Groundwater is a vital resource in Vanuatu in which many depend on for their daily use. In a changing climate and with a growing population, demand for this resource is continuing to grow. Vanuatu’s archipelago consists of many small reef and volcanic islands which make this resource difficult to extract due to it only existing within a thin freshwater lens. Many boreholes in coastal areas have become too saline for human consumption and there are challenges with drilling new boreholes that will not also suffer the same fate.
Especially in times of drought, groundwater is relied on for drinking water and consuming high salinity water leads to numerous negative health effects. Engineers are needed in order to determine target drilling sites that have low risk of encountering saline contamination. This is done either by extrapolating data collected through existing boreholes in the field or by the use of geophysics.
EWB is doing extensive engineering work in the WASH sector in Vanuatu, including making groundwater accessible to local communities. Our team focus to provide specialist technical capacity – design, prototyping, construction, maintenance and education – for appropriate WASH systems.
World Engineering Day for Sustainable Development, on the 4th of March, celebrates the work of engineers such as the EWB team in Vanuatu. It was recently founded by the United Nations Educational, Scientific and Cultural Organisation (UNESCO) and was first announced at the World Engineers Conference (WEC) in 2019. The day acknowledges the contribution engineering makes to sustainable development and modern life. Backed by more than 40 nations, this day now represents 23 million engineers worldwide, and addresses the need for engineering capacity to continue global development (WED, 2019).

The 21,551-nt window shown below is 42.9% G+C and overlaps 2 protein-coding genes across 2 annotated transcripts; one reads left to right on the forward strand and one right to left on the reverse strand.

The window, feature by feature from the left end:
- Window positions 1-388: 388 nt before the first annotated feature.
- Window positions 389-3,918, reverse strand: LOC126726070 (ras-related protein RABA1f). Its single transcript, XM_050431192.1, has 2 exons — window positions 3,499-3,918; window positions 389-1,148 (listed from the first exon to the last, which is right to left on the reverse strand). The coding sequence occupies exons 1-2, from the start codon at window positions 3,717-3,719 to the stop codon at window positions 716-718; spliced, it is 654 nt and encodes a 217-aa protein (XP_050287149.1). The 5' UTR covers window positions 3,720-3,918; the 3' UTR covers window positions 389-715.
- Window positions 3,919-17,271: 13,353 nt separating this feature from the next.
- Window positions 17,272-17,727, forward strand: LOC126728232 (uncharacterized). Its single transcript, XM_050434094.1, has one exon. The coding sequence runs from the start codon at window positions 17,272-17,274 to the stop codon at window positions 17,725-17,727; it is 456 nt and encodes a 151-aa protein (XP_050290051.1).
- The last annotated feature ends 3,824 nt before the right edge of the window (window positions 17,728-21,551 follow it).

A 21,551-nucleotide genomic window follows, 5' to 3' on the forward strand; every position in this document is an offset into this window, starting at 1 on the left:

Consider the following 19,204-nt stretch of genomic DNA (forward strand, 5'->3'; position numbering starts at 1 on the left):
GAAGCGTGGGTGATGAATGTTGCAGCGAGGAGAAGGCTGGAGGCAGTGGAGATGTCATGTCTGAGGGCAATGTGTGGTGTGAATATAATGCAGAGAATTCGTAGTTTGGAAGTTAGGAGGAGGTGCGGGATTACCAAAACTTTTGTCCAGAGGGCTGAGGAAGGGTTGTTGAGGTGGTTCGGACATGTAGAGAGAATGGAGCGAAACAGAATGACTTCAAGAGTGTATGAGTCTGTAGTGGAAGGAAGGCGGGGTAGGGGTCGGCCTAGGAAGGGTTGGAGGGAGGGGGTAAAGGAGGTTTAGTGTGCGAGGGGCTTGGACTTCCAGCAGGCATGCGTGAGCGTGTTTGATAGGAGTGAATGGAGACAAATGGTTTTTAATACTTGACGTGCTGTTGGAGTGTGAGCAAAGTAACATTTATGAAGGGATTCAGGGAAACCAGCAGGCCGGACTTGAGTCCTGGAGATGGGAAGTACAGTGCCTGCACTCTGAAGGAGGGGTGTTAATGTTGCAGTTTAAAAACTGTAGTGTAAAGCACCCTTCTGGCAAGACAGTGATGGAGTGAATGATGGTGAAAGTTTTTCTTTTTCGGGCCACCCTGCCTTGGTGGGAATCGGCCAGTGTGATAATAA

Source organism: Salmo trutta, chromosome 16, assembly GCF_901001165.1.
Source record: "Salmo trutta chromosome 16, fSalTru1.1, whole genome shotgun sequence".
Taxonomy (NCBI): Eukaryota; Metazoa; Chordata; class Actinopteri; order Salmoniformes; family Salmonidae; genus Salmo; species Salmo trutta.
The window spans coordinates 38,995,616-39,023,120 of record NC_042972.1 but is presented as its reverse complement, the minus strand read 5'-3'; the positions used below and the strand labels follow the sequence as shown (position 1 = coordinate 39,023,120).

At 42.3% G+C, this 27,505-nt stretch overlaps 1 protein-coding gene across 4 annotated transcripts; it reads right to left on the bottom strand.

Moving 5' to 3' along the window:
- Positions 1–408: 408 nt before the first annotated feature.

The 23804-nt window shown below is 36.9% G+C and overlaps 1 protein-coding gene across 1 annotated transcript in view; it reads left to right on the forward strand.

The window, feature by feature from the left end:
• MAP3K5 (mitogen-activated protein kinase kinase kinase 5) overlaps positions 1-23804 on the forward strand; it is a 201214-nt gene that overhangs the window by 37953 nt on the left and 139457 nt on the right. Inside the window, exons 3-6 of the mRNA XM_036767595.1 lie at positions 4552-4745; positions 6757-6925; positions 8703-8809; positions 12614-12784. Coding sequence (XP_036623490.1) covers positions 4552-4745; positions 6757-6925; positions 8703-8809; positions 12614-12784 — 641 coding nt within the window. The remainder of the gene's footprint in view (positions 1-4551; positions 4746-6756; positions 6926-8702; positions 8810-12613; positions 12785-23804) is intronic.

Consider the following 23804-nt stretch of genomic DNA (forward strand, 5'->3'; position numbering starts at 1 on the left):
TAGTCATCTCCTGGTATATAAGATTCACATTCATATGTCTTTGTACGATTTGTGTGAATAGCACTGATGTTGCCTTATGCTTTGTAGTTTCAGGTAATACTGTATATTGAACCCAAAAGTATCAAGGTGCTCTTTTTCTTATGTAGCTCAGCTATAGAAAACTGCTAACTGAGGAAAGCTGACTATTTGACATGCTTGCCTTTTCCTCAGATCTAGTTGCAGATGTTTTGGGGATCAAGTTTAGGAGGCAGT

World Engineering Day aligns closely with the 17 Sustainable Development Goals (SDGs); the UN’s blueprint to achieve a better and more sustainable future for all by 2030. One crossover between engineering work and the SDGs is Water, Sanitation and Hygiene (WASH). With water scarcity affecting more than 40% of the world’s population, engineers are urgently needed to help design and implement WASH initiatives (UN, 2019).“If you want to change the world for the better, become an engineer.”
Pictured: Testing pump and water quality on newly drilled bores, Middlebush,Tanna, Vanuatu (October 2019).
This project receives support from the Australian Government through the Australian NGO Cooperation Program, the New Zealand Ministry of Foreign Affairs and Trade (MFAT) and through the generous support of individual donors.